See, at lower levels of D&D the issue where spellcasting characters can, via their spells, do anything any other character can do but better is alleviated significantly by their limited spell slots; spellcasting powers can be extremely useful but judgement must be used in their use because if you spam all your spells you’ll be left hampered going forwards. (This works especially well if referees remember to actually fill the adventuring day with sufficient peril so that the wizards can’t just cast at will and then take a long rest between every encounter or two.)

However, once you get to the middle levels not only are higher-level spells unlocked, enabling utterly wild abilities which are beyond anything which the humble fighter is ever permitted to do (because magic is allowed to be highly unrealistic but fighters are, by a significant chunk of the fanbase, not allowed to develop unrealistic fighting abilities), but also the spellcasters are starting to get a significant number of spell slots, which means that they can simultaneously a) do way more and b) do it significantly more often.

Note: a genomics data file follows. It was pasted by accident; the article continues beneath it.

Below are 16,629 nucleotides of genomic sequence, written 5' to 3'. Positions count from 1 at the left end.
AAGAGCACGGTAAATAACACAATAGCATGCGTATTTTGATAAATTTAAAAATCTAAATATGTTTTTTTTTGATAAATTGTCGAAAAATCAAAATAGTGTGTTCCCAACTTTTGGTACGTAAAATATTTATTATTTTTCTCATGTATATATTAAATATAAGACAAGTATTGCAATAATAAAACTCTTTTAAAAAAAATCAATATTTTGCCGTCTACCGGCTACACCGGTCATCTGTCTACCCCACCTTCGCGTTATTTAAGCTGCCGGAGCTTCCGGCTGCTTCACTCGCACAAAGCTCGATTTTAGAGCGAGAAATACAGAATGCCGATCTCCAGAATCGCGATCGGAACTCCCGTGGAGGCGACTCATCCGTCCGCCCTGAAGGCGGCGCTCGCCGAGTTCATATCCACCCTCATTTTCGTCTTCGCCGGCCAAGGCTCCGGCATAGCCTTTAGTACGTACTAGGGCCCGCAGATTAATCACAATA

Giving the Fighter an army at “name” level when their Magic-User contemporaries only get a few low-level apprentices was supposed to balance this, except actually an army of ordinary dorks is usually much less useful than some additional spellcasters who can act as extra walking spell slots for you. In addition, not to put too fine a point on it, but Wizards took this sort of thing out of the game because so far as I can tell very few people actually used the rules in question.